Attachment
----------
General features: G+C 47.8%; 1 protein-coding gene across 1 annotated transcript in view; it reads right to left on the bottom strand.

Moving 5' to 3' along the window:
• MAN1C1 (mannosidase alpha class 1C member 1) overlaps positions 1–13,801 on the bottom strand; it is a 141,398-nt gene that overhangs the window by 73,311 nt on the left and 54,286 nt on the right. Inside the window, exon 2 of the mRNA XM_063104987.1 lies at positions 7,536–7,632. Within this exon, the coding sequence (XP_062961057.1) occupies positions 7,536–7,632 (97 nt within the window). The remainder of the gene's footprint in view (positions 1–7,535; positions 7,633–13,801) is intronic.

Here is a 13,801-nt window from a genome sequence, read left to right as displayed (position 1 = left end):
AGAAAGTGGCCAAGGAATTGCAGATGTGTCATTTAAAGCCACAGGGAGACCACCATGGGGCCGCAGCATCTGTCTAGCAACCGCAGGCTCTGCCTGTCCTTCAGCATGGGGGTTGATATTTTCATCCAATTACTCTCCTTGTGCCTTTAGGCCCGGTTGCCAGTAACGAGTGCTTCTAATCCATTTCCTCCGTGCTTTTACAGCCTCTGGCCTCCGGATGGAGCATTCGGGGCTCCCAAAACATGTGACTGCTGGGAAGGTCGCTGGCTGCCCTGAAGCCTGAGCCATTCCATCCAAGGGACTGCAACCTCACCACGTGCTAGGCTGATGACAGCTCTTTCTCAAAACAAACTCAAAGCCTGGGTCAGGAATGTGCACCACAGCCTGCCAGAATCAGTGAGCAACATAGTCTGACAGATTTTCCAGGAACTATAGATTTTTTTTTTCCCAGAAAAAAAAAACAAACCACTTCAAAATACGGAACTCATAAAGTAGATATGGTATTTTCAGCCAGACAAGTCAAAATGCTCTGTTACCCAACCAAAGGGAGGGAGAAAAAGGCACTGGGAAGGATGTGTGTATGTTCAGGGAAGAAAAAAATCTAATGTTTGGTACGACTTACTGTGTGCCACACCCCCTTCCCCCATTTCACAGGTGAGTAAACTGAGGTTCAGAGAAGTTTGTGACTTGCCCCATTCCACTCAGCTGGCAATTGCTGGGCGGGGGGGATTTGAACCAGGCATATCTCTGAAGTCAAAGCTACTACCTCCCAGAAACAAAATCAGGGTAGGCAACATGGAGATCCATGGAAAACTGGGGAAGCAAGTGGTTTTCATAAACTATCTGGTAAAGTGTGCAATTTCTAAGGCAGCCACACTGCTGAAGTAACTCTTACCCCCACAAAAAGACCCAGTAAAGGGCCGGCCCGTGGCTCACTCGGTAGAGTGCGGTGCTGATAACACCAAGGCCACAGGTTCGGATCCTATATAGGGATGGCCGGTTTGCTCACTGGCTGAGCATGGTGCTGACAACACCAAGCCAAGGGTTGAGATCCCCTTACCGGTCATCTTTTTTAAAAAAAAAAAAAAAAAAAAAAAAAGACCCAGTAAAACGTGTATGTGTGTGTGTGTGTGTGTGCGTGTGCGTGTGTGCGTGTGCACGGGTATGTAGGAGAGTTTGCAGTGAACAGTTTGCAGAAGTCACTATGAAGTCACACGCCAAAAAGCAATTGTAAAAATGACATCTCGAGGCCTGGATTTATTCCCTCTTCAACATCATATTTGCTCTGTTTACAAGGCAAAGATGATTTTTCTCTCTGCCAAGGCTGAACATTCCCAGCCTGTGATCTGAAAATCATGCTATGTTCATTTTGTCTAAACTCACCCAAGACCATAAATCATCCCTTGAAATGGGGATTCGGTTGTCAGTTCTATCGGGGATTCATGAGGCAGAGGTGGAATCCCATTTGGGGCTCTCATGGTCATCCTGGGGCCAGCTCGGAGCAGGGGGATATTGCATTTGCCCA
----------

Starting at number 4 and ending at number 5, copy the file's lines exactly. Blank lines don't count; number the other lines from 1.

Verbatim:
Here is a 13,801-nt window from a genome sequence, read left to right as displayed (position 1 = left end):
AGAAAGTGGCCAAGGAATTGCAGATGTGTCATTTAAAGCCACAGGGAGACCACCATGGGGCCGCAGCATCTGTCTAGCAACCGCAGGCTCTGCCTGTCCTTCAGCATGGGGGTTGATATTTTCATCCAATTACTCTCCTTGTGCCTTTAGGCCCGGTTGCCAGTAACGAGTGCTTCTAATCCATTTCCTCCGTGCTTTTACAGCCTCTGGCCTCCGGATGGAGCATTCGGGGCTCCCAAAACATGTGACTGCTGGGAAGGTCGCTGGCTGCCCTGAAGCCTGAGCCATTCCATCCAAGGGACTGCAACCTCACCACGTGCTAGGCTGATGACAGCTCTTTCTCAAAACAAACTCAAAGCCTGGGTCAGGAATGTGCACCACAGCCTGCCAGAATCAGTGAGCAACATAGTCTGACAGATTTTCCAGGAACTATAGATTTTTTTTTTCCCAGAAAAAAAAAACAAACCACTTCAAAATACGGAACTCATAAAGTAGATATGGTATTTTCAGCCAGACAAGTCAAAATGCTCTGTTACCCAACCAAAGGGAGGGAGAAAAAGGCACTGGGAAGGATGTGTGTATGTTCAGGGAAGAAAAAAATCTAATGTTTGGTACGACTTACTGTGTGCCACACCCCCTTCCCCCATTTCACAGGTGAGTAAACTGAGGTTCAGAGAAGTTTGTGACTTGCCCCATTCCACTCAGCTGGCAATTGCTGGGCGGGGGGGATTTGAACCAGGCATATCTCTGAAGTCAAAGCTACTACCTCCCAGAAACAAAATCAGGGTAGGCAACATGGAGATCCATGGAAAACTGGGGAAGCAAGTGGTTTTCATAAACTATCTGGTAAAGTGTGCAATTTCTAAGGCAGCCACACTGCTGAAGTAACTCTTACCCCCACAAAAAGACCCAGTAAAGGGCCGGCCCGTGGCTCACTCGGTAGAGTGCGGTGCTGATAACACCAAGGCCACAGGTTCGGATCCTATATAGGGATGGCCGGTTTGCTCACTGGCTGAGCATGGTGCTGACAACACCAAGCCAAGGGTTGAGATCCCCTTACCGGTCATCTTTTTTAAAAAAAAAAAAAAAAAAAAAAAAAGACCCAGTAAAACGTGTATGTGTGTGTGTGTGTGTGTGCGTGTGCGTGTGTGCGTGTGCACGGGTATGTAGGAGAGTTTGCAGTGAACAGTTTGCAGAAGTCACTATGAAGTCACACGCCAAAAAGCAATTGTAAAAATGACATCTCGAGGCCTGGATTTATTCCCTCTTCAACATCATATTTGCTCTGTTTACAAGGCAAAGATGATTTTTCTCTCTGCCAAGGCTGAACATTCCCAGCCTGTGATCTGAAAATCATGCTATGTTCATTTTGTCTAAACTCACCCAAGACCATAAATCATCCCTTGAAATGGGGATTCGGTTGTCAGTTCTATCGGGGATTCATGAGGCAGAGGTGGAATCCCATTTGGGGCTCTCATGGTCATCCTGGGGCCAGCTCGGAGCAGGGGGATATTGCATTTGCCCA